4/16/93 - Sheffield, England

Rolling Stone, 1993-06-24, by: David Sinclair
When I was young, I truly didn't think music had any limitations," said Bruce Springsteen in an interview with "New York Newsday" last year. "I thought it could give you everything you wanted in life." That naive and ultimately absurd belief was what used to fire up a typical Springsteen show into a no-holds-barred, hyper intense event, the nearest thing in rock & roll to a religious experience. Not anymore. The creeping realization that there **is** more to life than music has quite naturally chipped away at the margins of what Springsteen is now prepared to give -- and indeed is capable of giving -- in performance.

On his second sold-out night at this l2,000-capacity venue, both Springsteen and his five-piece band turned in a bravura set, no doubt about that. It started with an acoustic sequence that MTV's Unplugged could have aired without compromise: one man, a guitar and a harp teasing out the emotional pith of "Darkness on the Edge of Town," "Mansion on the Hill" and "The Hard Land," the latter a Dylanesque song written in the mid-Eighties but never recorded.

The band, which came romping on with an opening salvo of "Better Days" and "Lucky Town," has matured into a cheerful, fail-safe unit: the retiring bassist Tommy Sims and Muppet-like drummer Zachary Alford pinning down the rhythm at the back; guitarist, percussionist and backing vocalist Crystal Taliefero forever busy on the wings; keyboard player Roy Bittan a commanding presence center stage; and guitarist Shane Fontayne sparring with Springsteen up front, his elegant twang providing the perfect foil for his boss's less-tutored soloing style.

Why Springsteen has elected to take five backing singers, including the redoubtable Bobby King, on the road remains a mystery. A great harmony team they may be -- adding a stirring gospel dimension to "Trapped Again" and raising the roof with an epic version of Jimmy Cliff's "Many Rivers to Cross -- but they were redundant for long stretches of the show. Springsteen maintained an impressive energy level, jumping into the crowd during "Leap of Faith," flinging himself bodily onto Bittan's keyboard during "Light of Day" (a pulverizing rocker, now available for the first time on the Europe-only release of MTV Plugged) and hauling up a blond accomplice from the audience to dance with him during "Working on the Highway."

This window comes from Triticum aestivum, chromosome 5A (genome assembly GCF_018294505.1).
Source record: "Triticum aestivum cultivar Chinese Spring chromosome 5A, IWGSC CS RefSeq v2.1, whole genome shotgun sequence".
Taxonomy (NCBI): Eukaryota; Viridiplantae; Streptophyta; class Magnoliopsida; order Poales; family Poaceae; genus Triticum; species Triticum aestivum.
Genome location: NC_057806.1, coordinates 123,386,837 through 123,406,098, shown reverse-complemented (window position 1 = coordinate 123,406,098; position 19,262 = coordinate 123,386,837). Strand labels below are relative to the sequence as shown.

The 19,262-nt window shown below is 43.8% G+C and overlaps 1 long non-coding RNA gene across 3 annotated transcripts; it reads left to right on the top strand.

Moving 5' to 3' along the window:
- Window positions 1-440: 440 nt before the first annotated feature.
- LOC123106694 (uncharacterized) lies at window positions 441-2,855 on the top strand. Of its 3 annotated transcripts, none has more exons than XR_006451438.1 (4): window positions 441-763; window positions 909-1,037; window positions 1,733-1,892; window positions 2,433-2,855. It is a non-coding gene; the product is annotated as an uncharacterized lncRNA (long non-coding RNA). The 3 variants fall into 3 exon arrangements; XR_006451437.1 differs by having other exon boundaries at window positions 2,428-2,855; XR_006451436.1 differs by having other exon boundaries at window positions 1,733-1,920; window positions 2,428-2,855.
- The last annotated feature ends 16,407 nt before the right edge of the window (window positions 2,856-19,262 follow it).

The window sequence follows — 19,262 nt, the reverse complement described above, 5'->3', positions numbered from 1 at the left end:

But throughout the show we saw more of Bruce the hard-working huckster than of Bruce the lionhearted defender of the true rock & roll faith. There were no between-song raps about fatherhood, the state of the nation or the precious things in life. There was, however, the corny business of a dozen or so big furry dice planted in the crowd and flung out onstage at the start of "Roll of the Dice"; and there was a questionable version of "Rockin' All Over the World" that echoed the raucous arena-rock thump of Status Quo's version more closely than John Fogerty's rootsy original.

In his prime, Springsteen redefined the parameters of rock performance. Now that his unique sense of urgent, total, all-consuming commitment to the cause has begun to ebb, he is faced with the unenviable task of matching up to his own impossibly high standards. There were moments recalling the greatness of old, notably a stretch that cleverly bracketed "Souls of the Departed" with "Born in the U.S.A.," but if such a phrase can be applied to one of rock's greatest performers, the bulk of this gig was business as usual.



1993-04-15 The Arena, Sheffield, England